Thanks Mark. Under your guidance, I even more understood internal XA.
But I still have one quetion:
In crash recovery, mysqld uses the list of committed transactions from
the current binlog to recover. Why not use transaction log to recover
the crashed transaction ? I am not familiar with InnoDB -_-!
2010/10/8 MARK CALLAGHAN <mdcallag@stripped>:
> Internal XA is used to keep the replication binlog and Innodb in sync
> after a crash. In this case the commit protocol is:
> 1) prepare InnoDB (force changes in transaction log to disk, mark
> transaction as "prepared")
> 2) write transaction changes to binlog including XID event
> 3) commit InnoDB (write and force "commit" record to transaction log)
> If mysqld crashes after step 2, then the "prepared" InnoDB
> transactions will be committed during crash recovery. In crash
> recovery, mysqld determines the list of committed transactions from
> the current binlog and uses that to determine what to do with
> "prepared" transactions.
> The work above requires 3 fsync calls in the normal case. The fsyncs
> done in steps #1 and #3 can be shared across many concurrent
> transactions. The fsync done in step #2 cannot today -- unless you use
> the Google patch. I know that MariaDB is very interested in changing
> that. I suspect that MySQL is as well.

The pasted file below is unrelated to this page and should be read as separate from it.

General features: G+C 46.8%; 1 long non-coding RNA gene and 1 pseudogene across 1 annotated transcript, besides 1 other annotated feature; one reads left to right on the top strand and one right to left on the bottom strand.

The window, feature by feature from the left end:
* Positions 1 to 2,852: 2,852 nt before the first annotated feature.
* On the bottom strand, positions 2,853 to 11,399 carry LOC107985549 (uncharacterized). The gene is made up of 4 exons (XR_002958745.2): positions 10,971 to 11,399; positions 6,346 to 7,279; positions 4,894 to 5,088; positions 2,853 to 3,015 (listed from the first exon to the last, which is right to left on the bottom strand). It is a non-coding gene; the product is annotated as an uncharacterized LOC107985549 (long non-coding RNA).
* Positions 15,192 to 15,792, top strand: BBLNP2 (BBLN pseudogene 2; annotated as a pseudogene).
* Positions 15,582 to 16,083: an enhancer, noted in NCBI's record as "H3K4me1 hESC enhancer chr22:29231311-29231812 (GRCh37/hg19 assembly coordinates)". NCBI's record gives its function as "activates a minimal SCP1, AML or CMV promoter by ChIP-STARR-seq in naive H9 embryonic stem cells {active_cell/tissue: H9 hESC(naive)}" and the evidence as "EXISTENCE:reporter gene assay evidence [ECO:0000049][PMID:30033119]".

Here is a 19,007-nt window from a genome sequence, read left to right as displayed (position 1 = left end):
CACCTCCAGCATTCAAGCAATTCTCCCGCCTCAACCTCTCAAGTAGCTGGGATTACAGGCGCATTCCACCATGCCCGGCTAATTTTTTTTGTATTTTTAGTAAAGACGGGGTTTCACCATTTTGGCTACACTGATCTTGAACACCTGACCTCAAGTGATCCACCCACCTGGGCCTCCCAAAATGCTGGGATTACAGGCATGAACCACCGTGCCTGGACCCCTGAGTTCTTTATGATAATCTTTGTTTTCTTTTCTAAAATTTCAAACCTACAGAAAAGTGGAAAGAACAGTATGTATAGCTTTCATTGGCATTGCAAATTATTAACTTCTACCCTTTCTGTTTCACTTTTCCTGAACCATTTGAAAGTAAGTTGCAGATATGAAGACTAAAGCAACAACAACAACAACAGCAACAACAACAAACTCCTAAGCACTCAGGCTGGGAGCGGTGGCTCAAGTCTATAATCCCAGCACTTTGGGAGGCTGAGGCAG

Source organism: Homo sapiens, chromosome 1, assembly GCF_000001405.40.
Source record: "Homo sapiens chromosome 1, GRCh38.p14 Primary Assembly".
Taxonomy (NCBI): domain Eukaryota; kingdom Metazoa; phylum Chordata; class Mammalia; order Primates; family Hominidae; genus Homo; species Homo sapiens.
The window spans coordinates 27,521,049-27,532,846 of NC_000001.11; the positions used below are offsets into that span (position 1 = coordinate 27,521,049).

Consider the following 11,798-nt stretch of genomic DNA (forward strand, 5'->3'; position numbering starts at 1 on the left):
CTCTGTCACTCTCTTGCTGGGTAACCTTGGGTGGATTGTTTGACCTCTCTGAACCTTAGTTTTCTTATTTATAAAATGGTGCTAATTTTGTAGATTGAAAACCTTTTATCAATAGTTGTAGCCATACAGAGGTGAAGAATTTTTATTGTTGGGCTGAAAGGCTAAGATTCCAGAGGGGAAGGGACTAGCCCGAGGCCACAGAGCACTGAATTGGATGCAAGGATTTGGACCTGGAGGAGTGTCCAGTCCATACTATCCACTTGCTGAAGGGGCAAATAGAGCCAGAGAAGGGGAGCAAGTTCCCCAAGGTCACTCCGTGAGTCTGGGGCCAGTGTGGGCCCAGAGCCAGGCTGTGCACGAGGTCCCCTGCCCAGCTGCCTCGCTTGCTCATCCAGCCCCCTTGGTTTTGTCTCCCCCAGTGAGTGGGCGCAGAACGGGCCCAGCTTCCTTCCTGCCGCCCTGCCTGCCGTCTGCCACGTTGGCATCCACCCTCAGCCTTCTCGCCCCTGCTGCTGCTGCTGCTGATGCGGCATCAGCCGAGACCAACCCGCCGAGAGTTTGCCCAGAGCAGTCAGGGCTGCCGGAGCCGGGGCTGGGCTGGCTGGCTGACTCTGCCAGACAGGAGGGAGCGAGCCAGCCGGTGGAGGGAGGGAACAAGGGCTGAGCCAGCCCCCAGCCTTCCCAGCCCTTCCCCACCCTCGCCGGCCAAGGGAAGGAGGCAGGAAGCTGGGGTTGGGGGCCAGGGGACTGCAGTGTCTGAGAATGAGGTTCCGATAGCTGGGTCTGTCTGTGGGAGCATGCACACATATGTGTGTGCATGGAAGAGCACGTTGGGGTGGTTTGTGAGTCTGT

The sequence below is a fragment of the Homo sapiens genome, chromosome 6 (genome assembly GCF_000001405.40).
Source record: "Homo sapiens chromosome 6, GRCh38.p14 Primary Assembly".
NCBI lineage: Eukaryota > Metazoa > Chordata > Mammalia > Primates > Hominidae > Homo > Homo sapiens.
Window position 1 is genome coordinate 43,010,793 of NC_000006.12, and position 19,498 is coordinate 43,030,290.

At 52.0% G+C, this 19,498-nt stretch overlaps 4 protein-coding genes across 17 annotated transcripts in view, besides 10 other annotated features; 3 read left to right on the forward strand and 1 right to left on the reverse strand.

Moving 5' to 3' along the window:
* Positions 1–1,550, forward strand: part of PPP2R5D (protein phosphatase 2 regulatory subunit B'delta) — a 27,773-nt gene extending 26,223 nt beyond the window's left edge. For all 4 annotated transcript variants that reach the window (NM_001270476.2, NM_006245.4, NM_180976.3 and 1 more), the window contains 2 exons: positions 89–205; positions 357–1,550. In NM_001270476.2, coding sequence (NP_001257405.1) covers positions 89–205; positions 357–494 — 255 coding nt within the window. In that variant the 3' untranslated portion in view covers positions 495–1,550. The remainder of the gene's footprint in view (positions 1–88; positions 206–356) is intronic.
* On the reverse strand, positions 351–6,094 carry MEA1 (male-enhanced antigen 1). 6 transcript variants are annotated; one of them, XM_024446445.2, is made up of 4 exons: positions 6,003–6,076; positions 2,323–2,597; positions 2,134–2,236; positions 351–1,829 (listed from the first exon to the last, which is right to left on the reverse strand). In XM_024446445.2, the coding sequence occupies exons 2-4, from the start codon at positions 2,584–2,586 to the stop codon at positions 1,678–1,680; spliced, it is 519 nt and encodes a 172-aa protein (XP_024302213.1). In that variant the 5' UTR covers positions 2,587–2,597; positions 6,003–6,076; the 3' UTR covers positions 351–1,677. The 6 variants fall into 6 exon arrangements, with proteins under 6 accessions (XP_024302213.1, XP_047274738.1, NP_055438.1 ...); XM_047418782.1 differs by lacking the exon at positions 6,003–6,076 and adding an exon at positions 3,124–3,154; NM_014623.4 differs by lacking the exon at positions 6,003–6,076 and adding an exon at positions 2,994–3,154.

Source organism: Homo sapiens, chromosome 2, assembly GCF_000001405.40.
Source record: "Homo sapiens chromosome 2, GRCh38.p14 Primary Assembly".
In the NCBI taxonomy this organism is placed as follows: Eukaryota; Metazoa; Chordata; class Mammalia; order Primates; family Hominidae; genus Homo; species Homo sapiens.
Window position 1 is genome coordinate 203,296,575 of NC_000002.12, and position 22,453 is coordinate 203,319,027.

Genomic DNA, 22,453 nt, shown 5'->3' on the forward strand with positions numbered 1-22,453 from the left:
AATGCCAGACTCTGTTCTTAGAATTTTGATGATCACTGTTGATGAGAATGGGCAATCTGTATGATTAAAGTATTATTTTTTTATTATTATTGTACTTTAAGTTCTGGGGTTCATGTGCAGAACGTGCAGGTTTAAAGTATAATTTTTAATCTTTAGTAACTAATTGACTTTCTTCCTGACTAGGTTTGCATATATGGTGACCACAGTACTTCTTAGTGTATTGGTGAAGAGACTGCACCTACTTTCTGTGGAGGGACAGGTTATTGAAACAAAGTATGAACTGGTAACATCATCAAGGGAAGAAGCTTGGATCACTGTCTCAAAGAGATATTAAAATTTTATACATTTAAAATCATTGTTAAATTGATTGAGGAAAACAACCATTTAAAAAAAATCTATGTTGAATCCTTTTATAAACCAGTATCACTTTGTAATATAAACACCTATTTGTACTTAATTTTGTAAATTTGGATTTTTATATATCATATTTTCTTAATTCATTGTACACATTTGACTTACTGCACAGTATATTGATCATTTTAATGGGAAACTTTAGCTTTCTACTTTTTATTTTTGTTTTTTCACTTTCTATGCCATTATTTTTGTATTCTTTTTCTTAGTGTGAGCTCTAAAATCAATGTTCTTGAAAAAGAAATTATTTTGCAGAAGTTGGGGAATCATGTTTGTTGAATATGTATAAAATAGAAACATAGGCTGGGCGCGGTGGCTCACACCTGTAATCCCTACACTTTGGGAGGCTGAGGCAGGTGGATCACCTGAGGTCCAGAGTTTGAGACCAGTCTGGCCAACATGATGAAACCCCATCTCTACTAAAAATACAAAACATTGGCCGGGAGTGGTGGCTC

> On Thu, Oct 7, 2010 at 7:30 PM, Haihao Tang <haihaot@stripped> wrote:
>> I am recently in the study of MySQL XA. In the section
>> "Restrictions on XA Transactions" of MySQL reference 5.1
>> (http://dev.mysql.com/doc/refman/5.1/en/xa-restrictions.html), it
>> For “external XA,” a MySQL server acts as a Resource
> Manager and
>> client programs act as Transaction Managers. For “Internal XA”,
>> storage engines within a MySQL server act as RMs, and the server
>> itself acts as a TM.
>> I understand the "external XA" where MySQL server acts as RM, but
>> the "internal XA" confuse me. How does MySQL server itself act as a TM
>> and storage engine (It could be only InnoDB, right?) act as RM? How
>> does MySQL server manage storage engines to accomplish a DTP? Any
>> Thank you!
>> Best Regards,
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> Mark Callaghan